Martin Warner, a driver for Manitoba-based Jade Transport, polishes a Pete 388 at the Shell Rotella SuperRigs show.
Andy Zary’s 1959 Mack B-61 from Saskatchewan was on display at SuperRigs.
Ron and Dawn Marie Pickles brought their Pete 388 with 100-inch sleeper (including washroom and shower) to SuperRigs, while under load en-route to New York City.
Mother Nature tried her best to keep the trucks dirty, but her efforts were overcome by the determination of the truck owners and showers who relentlessly polished their rigs right up till judging.
TOMAH, Wisc. — The Shell Rotella SuperRigs show is underway in Tomah, Wisconsin, bringing together some of the finest looking working trucks from the US and Canada.
About $25,000 in prizes is up for grabs, as well as coveted spots in the annual SuperRigs calendar. Judging got underway last night, and ran three hours past closing due to looming bad weather. Judges scored about 40 trucks on the first day of the show, and resumed Friday morning after some heavy rains moved out. Mother Nature is doing its best to make truck owners work even harder to prepare their rigs for judging. Trucks continue to pull into the show, which this year is being held in conjunction with the Budweiser Super National Truck and Tractor Pull.
Nearly 100 trucks had already joined in the competition by this afternoon.
Among them were several Canadian trucks. Jade Transport, always a contender, was on-hand with three trucks from its Manitoba-based tanker fleet. Andy Zary’s 1959 Mack B-61 drew a crowd throughout the day and Ron and Dawn Marie Pickles brought their Pete 388 with 100-inch sleeper cab to the show, while under load with a delivery to New York City.
Chris Guerrero, global brand manager for Shell Rotella, said this year marks the 31st SuperRigs event.
“Rotella has been a part of the trucking community for over 40 years, so for us, it just makes sense,” Guerrero said of Shell’s involvement in the truck beauty contest. “When you talk about engine oil designed to protect hardworking trucks and you talk about beautiful trucks, what we came to understand is the two aren’t mutually exclusive. You can look pretty and work hard and I think these trucks, year in and year out, prove that to people. For us, it’s a natural match for the brand and our customer base.”
Trucks selected to appear in the SuperRigs calendar are whisked off to nearby locales to be professionally photographed. Only actual working trucks qualify for placement in the popular calendar.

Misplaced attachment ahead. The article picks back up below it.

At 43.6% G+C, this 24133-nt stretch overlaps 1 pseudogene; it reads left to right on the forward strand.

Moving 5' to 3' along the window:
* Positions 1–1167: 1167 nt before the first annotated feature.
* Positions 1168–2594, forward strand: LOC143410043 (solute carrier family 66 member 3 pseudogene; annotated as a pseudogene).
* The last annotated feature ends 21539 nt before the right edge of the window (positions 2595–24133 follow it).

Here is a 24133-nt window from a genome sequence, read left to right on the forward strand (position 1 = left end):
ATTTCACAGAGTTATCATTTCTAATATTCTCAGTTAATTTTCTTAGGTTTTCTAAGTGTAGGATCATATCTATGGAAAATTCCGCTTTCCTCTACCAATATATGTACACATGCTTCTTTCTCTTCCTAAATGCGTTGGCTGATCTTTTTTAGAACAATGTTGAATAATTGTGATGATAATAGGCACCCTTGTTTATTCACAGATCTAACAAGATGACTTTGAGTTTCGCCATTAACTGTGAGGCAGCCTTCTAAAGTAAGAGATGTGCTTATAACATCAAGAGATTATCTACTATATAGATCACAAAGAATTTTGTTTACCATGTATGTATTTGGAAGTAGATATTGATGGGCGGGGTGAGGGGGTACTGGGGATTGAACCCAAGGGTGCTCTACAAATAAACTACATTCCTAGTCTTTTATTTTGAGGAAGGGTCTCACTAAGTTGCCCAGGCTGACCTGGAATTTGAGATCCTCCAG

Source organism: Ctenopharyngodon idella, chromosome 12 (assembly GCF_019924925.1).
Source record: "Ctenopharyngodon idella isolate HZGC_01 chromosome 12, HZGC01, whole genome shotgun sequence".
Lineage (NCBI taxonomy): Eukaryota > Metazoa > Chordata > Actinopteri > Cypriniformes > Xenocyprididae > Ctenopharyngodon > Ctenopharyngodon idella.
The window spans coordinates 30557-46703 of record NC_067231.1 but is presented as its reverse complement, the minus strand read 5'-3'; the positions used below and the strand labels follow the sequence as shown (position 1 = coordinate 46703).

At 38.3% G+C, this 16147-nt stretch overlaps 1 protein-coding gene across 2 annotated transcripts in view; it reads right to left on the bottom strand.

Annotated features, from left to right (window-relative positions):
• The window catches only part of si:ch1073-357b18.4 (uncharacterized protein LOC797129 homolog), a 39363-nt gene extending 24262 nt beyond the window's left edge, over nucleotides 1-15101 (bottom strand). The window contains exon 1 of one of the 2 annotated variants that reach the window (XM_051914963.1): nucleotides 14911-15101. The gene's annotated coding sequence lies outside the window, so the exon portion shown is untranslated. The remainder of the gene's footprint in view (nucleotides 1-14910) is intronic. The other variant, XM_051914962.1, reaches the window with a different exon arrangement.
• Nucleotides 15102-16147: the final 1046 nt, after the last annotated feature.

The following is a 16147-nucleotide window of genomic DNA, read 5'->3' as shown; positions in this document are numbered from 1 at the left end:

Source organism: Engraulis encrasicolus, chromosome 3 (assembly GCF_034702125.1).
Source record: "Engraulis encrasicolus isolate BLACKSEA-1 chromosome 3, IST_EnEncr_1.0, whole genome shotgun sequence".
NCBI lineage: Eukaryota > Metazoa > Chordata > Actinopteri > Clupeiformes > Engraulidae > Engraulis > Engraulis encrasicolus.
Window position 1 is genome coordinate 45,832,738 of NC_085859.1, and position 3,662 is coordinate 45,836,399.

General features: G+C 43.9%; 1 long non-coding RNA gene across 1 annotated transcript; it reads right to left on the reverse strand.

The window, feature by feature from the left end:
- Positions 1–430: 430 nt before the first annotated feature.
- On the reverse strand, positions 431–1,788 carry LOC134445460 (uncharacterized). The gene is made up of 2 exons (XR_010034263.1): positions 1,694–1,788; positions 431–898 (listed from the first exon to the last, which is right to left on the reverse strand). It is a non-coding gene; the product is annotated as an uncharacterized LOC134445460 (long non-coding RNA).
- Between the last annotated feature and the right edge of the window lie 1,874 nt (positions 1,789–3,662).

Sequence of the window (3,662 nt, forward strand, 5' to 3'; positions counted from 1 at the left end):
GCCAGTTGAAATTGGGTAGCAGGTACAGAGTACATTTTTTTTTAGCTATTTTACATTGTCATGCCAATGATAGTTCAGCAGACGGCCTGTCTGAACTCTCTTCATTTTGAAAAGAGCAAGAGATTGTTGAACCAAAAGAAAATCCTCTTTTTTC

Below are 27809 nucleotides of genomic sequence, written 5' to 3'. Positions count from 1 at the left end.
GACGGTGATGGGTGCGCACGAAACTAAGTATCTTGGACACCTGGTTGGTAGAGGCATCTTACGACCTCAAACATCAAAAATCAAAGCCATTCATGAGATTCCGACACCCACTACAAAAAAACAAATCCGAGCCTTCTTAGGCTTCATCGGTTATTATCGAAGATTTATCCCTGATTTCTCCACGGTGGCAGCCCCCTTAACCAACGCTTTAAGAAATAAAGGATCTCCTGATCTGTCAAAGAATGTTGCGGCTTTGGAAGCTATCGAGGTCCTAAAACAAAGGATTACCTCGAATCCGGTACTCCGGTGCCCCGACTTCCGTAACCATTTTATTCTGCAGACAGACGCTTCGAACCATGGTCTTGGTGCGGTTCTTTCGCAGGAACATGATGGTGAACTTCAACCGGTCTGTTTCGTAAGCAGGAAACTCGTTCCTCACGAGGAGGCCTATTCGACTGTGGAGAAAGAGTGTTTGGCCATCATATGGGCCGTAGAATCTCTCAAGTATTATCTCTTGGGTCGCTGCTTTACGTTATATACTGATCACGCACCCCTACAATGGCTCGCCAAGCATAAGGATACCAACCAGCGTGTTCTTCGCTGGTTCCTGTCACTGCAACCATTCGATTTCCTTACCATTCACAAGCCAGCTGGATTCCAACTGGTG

The SuperRigs show is hosted in a different location each year, ensuring a steady supply of new entrants.
“Every year we make it a point to try to find a location in a slightly different spot in the US,” Guerrero told Trucknews.com. “We get contestants from all over the US to each one of these events; when we move it around, what we find is we draw in new contestants from around that area.”
Indeed, many of the trucks awaiting judging were plated from Wisconsin.
“It’s a nice treat for some of our contestants to be able to come out when it’s in their backyard,” Guerrero said.
The level of competition at this year’s event was what those familiar with the SuperRigs have come to expect.
“Every year we’ve done it, you think you’ve seen it all, then you have the next event and realize something new is out there,” Guerrero said. “The level of competition year in and year out gets tougher.”
He credited the judges for making the tough decisions in scoring the rigs. It’s a tough job, considering the high caliber of trucks being entered.
“Some of our judges have been doing this for 21 years,” he said. “The level of detail that goes into judging these trucks is enormous. It’s not just if they look good – they all look good! It is the intricacy of the design, the detail in which they’re polished and shined. It’s not just looking at the outside, but inside the wheel wells. It is amazing the amount of detail that goes into judging and the reason being, the competition level is super high at this event.”
Tonight, the trucks will participate in a light show and then the community of Tomah will be treated to a fireworks display. SuperRigs organizers have worked hard to include the communities they’re visiting in the event. Doing so creates awareness about the crucial roles of hardworking truckers to those outside the industry. The Shell Rotella SuperRigs show runs until Saturday afternoon, with registration closing at 11 a.m., judging wrapping up at noon and awards presented at 1:30 CST.
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